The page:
Yankees: Brian Cashman Seems To Relish Gladiator Matches

Jerome Miron-USA TODAY Sports
Jerome Miron-USA TODAY Sports /

Yankees GM Brian Cashman seems to relish the idea of gladiator matches as the new look of the team. How else do you explain the moves he’s been making lately?

Yankees General Manager Brian Cashman is beginning to resemble a Roman emperor who enjoys his Sunday afternoon gladiator matches in the Coliseum. Because when you consider that the competition for jobs this season was already severe amongst several of the younger players, how else can you explain his recent penchant for adding to the contest by bringing in the likes of Chris Carter, Ji-Man Choi, Rueben Tejada, and Jon Niese?

If Michael Douglas hit the nail on the head in his Wall Street film with the statement, “greed is good,” then Cashman would add, “competition is good” in baseball. And he has a valid point. What good hitter, for example, doesn’t get “up” when he’s facing Clayton Kershaw or Justin Verlander? And good pitcher doesn’t dream of facing Mike Trout with the bases loaded and two outs in the bottom of the ninth when the game is on the line.

Now, Brian, what can you do to bring in someone who can wake up Chase Headley and Jacoby Ellsbury?

The competitive spirit is inbred in athletes, or at least that’s true for the great ones. So, is it any wonder that Greg Bird is telling the New York Daily News:

"“It’s exciting,” Bird said of the addition of Carter. “We got a good bat. Someone I can learn from. I think for me coming into camp, I have to prove that I’m healthy and get used to playing again, so I’ve got enough on my plate. It’s exciting. It’s good for us.”"

Or, that Carter himself would react to the idea of competing for playing time with Bird by telling Newsday:

"“It was me and Brandon Moss, so I’ve pretty much done that,” he said. “I’m more accustomed to playing every day, but we’ll see what happens. I don’t know what they’re going to do with me, but my mindset is to just get my work in (during spring training) and be ready for the season.”"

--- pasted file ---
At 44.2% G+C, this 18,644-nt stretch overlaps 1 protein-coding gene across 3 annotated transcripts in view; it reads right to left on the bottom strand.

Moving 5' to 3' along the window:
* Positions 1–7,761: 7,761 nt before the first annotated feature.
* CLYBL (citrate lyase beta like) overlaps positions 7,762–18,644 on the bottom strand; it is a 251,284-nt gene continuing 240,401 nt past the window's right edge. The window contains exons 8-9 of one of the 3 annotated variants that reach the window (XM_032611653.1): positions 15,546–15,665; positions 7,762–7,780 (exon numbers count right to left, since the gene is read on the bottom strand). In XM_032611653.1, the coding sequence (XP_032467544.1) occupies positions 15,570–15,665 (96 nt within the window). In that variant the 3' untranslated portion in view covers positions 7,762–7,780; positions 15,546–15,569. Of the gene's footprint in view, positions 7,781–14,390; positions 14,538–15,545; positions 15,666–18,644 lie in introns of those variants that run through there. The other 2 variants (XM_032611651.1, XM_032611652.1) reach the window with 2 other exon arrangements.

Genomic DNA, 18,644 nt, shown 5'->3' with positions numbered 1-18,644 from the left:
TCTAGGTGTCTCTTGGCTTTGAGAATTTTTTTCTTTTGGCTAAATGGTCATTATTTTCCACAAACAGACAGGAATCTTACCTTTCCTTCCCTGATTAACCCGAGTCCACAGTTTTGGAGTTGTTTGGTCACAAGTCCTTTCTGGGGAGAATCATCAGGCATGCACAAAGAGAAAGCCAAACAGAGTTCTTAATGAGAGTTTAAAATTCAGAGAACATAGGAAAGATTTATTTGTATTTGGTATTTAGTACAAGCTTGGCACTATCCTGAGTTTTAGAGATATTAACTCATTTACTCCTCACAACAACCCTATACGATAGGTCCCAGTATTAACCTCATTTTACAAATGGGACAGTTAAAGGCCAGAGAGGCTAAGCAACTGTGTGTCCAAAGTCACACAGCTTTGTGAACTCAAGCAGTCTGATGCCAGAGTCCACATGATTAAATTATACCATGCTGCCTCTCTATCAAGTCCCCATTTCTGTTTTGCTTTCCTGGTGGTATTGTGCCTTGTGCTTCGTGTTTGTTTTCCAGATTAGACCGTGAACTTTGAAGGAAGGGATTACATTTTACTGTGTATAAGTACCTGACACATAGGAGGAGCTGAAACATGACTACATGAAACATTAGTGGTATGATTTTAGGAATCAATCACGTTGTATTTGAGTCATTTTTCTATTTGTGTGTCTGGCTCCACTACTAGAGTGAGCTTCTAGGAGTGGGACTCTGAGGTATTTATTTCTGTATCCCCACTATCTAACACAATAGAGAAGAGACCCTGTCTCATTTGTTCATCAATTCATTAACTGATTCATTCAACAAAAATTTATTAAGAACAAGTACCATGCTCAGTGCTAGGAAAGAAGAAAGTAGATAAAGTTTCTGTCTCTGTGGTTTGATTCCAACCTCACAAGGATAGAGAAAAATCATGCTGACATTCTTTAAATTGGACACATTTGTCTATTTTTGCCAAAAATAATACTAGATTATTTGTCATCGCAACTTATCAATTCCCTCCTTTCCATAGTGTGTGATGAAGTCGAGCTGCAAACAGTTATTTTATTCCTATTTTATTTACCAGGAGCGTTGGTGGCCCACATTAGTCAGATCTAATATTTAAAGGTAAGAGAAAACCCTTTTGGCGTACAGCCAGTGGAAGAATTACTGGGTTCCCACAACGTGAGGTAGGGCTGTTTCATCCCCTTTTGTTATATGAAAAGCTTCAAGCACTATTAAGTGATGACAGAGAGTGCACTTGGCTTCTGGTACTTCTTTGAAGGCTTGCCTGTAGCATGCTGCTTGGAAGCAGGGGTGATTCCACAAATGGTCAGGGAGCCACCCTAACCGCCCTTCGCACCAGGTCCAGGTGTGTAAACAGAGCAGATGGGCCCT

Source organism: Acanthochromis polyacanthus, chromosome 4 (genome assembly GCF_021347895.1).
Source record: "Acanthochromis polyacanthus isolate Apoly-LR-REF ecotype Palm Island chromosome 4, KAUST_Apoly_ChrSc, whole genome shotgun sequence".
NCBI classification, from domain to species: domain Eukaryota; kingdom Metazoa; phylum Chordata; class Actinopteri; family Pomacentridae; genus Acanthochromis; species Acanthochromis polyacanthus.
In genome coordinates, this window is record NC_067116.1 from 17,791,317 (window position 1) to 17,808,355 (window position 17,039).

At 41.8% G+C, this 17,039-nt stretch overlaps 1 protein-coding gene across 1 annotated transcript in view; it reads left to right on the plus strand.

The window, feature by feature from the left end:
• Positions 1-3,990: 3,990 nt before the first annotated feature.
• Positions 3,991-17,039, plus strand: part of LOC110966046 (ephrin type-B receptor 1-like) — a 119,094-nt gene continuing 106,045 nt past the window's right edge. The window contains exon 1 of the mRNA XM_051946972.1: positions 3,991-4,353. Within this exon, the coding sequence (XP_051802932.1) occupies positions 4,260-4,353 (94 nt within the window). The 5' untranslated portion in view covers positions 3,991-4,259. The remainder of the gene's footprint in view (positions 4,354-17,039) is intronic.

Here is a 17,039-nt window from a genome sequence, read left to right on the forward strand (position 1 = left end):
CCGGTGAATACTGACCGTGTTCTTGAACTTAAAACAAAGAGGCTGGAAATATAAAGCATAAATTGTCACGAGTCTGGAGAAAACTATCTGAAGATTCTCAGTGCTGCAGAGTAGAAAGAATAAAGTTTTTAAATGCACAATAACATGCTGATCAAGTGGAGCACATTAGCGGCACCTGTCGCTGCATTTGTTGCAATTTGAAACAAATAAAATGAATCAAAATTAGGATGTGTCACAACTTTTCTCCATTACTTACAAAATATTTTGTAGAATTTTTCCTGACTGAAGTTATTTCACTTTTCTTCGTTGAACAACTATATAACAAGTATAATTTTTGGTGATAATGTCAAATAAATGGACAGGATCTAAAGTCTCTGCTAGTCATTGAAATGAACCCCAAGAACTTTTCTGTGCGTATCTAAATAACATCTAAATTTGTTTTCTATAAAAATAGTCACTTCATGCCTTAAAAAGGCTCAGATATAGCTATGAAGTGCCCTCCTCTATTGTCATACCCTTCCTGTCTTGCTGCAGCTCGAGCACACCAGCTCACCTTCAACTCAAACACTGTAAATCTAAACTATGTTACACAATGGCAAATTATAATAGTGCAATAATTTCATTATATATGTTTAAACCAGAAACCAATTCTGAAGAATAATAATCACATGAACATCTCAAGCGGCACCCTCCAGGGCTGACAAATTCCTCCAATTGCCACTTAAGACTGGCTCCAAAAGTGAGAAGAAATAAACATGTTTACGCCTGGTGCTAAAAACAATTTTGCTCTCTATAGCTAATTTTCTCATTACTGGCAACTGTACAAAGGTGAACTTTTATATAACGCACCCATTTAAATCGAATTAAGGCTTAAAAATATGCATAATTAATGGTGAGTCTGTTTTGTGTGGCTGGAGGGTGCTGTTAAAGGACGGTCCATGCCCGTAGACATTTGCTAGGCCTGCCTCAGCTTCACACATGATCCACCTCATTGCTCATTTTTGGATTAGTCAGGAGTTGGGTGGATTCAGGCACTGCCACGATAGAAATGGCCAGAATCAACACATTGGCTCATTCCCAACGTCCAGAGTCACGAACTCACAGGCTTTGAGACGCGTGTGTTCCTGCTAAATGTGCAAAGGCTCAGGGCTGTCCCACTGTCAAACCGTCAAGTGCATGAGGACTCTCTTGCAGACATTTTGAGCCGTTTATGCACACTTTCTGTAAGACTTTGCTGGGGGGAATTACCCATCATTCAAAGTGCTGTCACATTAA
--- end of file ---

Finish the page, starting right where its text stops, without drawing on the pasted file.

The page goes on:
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Brian Cashman senses something about the team that he is building. And it stems from the idea that it’s all for one and one for all. Joe Maddon, for instance, had the same answer to the same question every time he was asked, “What is the Cubs formula for winning a World Series”? Maddon would pause and then point to the clubhouse suggesting that the answer is all in there.

And it’s not that the Yankees have had a bad clubhouse filled with negativity. It’s just that they haven’t had that kind of a clubhouse.

In the same way, when you look at the Yankees starting staff, don’t you think there might be something different going on amongst the likes of Chad Green, Luis Severino, and Luis Cessa with the addition of Jon Niese to the mix. And for Niese himself, isn’t his motivation to succeed a notch higher now given the fact that the team only thought he was worth a minor league contract?

The kids are motivated, to begin with. No one needs to tell Aaron Judge that he is fortunate to have the chance to be the Yankees right-fielder for a long time to come – if he can prove himself worthy of the job. Similarly, no one needs to tell Gary Sanchez telling him he has a chance to be the next Derek Jeter for the franchise. It’s inherent, and he knows it.

Next: It's The Process, Not The People Who Suck

Now, Brian, what can you do to bring in someone who can wake up Chase Headley and Jacoby Ellsbury?